According to the Victoria and Albert museum, Francis Williams (1700-1772)was the son of wealthy freed slaves from Jamaica who attended Cambridge University in 1758. However, Williams does not appear in the university records. Williams father John Williams had been freed by the will of his former master acquiring property which he used to educate his children.Francis is today celebrated in Britain as the first black writer and the first black man who challenged dominant racists notions about the inferiority of black people, as an educated black man.

The Victoria and Albert reports that Williams was sent to English grammar school and Cambridge University by the Duke of Montagu as an experiment to see whether a black person could benefit from education. Williams successfully completed his bachelor’s degree and returned home to teach reading, writing of Latin poetry and mathematics. He gently suggested the prospect of equality for Africans in his Ode to [Governor] George Haldane below.

Alike the master and the slave shall see
Their neck reliv’d, the yoke unbound by thee.

Credit: Victoria and Albert Museum.

The second earliest black cantab who is also unrecorded in the university of Cambridge Alumni Cantabrigiensesis is George Bridgetower a violinist who is reported to have attended Trinity Hall between 1807-1812 to study a B.A in Music. George Augustus Polgreen Bridgetower (1780-1860) was probably born on 1780,although some authorities give 11 October 1778. His birthplace was Biala in Poland, and his mother was a native of that country.His father a black man from the Caribbean, who went by the name John Frederick or Friedrich de August Bridgetower, apparently worked in the household of Prince Nikolai Esterházy, where he gave several differtent stories about his origins.The castle contained an opera house and a puppet theatre, and boasted the composer Haydn as Kappelmeister. Bridgetower was a talented violinist who made his performing début at age nine or ten, in Paris in April 1789. The journal Le Mercure de France raved about his performance, concluding that “his talent is one of the best replies one can give to philosophers who wish to deprive people of his nation and his colour of the opportunity to distinguish themselves in the arts.He visited Vienna later in 1803, where he performed with Ludwig van Beethoven.Bridgetower returned to England, in 1816 and continued his musical career, teaching and performing. He was elected to the Royal Society of Musicians on 4 October 1807, and attended Trinity Hall, Cambridge where he earned the degree of Bachelor of Music in June 1811.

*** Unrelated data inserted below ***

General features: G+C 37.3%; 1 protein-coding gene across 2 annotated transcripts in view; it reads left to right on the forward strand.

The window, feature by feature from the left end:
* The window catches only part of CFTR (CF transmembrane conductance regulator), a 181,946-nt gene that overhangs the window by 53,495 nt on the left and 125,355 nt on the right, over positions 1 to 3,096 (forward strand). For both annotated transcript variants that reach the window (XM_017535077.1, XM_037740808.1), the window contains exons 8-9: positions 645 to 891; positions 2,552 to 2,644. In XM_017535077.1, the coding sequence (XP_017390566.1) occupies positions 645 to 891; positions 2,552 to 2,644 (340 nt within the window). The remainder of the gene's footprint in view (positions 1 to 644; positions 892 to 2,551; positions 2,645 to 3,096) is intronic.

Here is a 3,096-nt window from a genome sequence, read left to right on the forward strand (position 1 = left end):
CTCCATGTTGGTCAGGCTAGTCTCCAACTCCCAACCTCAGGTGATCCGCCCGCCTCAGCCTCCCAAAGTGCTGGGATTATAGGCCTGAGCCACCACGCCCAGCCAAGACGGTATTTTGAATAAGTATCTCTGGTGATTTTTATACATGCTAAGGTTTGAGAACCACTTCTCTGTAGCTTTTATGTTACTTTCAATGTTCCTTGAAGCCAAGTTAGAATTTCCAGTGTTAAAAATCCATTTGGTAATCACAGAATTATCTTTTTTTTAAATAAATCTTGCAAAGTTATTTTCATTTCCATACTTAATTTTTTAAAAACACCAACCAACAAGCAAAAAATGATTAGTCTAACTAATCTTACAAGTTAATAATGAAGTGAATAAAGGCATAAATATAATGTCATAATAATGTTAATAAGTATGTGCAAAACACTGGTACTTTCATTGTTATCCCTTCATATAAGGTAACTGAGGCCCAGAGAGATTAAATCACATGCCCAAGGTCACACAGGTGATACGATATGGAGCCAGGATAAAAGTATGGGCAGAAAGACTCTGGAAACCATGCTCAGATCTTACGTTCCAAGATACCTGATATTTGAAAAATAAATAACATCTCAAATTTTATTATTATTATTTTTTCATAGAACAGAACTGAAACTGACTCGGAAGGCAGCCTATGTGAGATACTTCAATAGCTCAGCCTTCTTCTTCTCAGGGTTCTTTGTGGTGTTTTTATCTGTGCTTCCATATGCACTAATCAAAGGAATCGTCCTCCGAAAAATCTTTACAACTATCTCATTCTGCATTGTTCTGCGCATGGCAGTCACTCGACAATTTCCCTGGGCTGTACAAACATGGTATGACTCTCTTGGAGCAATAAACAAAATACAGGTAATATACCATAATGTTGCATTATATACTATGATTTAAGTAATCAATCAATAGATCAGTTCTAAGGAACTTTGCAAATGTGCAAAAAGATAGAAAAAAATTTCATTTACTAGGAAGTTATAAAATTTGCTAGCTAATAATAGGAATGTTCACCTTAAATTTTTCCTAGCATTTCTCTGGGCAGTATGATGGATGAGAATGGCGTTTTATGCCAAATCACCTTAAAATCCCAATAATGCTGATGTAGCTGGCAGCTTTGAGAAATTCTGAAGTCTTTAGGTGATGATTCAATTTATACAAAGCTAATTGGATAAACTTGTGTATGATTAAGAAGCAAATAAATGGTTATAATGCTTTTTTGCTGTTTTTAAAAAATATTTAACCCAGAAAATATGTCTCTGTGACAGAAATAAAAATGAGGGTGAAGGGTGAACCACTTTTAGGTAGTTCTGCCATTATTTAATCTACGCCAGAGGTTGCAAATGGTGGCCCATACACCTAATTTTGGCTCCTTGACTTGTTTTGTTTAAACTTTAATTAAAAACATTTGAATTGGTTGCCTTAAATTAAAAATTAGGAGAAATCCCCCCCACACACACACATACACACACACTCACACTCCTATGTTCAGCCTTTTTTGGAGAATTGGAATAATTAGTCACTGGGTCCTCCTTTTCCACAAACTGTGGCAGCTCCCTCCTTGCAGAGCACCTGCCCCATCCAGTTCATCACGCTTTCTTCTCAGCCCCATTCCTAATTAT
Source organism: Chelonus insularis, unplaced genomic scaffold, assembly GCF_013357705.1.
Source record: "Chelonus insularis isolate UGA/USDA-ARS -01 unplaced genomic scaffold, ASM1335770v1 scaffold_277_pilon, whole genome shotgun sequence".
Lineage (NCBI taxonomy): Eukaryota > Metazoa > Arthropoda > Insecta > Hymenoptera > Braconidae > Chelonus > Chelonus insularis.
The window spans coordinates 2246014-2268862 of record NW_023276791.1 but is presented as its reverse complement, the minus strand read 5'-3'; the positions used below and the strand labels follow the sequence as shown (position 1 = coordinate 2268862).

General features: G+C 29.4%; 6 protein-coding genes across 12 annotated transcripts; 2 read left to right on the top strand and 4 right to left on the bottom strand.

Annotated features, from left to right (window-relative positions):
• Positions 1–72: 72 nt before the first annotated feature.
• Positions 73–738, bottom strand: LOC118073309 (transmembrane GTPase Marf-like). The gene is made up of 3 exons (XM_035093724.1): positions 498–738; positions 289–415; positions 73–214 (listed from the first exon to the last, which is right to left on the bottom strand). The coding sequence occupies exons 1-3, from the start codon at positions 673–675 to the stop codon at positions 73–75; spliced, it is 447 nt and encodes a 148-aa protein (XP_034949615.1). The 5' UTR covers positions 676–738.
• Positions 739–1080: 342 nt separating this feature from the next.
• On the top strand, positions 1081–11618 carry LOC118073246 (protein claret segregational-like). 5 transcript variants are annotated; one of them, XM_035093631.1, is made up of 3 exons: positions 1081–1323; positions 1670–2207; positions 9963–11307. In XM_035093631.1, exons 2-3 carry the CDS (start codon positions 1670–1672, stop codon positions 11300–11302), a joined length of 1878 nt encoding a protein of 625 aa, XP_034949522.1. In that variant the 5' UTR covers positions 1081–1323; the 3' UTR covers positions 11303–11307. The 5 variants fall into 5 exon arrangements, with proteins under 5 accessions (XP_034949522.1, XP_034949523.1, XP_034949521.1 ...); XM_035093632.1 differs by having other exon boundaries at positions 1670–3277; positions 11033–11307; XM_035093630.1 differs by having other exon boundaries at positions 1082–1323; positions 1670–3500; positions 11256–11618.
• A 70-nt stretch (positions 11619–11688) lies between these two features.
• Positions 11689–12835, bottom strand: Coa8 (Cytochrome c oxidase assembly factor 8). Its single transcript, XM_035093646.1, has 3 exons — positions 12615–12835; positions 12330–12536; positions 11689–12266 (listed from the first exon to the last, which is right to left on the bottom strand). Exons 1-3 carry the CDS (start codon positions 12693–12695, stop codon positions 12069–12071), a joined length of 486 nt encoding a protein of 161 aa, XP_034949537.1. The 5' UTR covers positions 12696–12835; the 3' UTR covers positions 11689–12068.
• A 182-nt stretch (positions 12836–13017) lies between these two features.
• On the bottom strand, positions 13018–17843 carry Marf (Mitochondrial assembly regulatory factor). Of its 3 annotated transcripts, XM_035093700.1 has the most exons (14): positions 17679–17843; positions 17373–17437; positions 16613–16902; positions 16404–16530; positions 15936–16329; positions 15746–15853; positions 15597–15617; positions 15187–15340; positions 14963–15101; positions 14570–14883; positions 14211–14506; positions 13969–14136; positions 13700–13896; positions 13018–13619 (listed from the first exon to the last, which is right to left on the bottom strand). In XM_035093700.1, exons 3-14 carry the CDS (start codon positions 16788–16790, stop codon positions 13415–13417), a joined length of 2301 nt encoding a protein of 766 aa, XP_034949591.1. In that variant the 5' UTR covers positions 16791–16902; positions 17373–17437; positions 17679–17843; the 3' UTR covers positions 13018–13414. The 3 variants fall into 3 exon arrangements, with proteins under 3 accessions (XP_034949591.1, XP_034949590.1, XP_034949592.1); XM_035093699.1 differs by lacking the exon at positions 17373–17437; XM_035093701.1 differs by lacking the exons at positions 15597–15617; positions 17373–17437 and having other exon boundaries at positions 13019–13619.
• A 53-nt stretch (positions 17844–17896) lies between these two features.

Republished from the 100 Great Black Britons.

George Bridgetower.

The first black student to have matriculated and graduated from the University of Cambridge was Alexander Crummell who matriculated at Queens'College in 1849.Crummell was a freed slave who with support from abolitionists studied at Queens' becoming a leading moral philosopher, a priest and a scholar who lived in Liberia after Cambridge. His teachings and scholarship was influential to leading African American pan africanist William DuBois.


The next group of recorded black cantabs were the earliest African scholars who joined Cambridge in the early 19th century. Most of these scholars were male children of prominent west African families.They also studied at Fourah Bay College in Sierra Leone. The earliest Fourah Bay alumni we have unearthed so far is George Guensey Nicole. He joined Christ College in 1875.

In 1893, Joseph Ephraim Casely Hayford (below)from Fourah Bay college matriculated at Peterhouse. He later became a prominent lawyer, journalists, politician and panafricanist.


A year later in 1894, Arthur Quartey-Papafio, from a prominent Osu family in Accra,Ghana joined Christ College to study law like his former Fourah Bay school mate, Joseph Casely Hayford who was at Peterhouse. These six men are the earliest record of black students who studied at Cambridge, though only four of them are registered as having matriculated and graduated in their colleges.


Francis Williams: A Portrait of an Early Black Writer accessed (online) Accessed from Victoria and Albert Museum,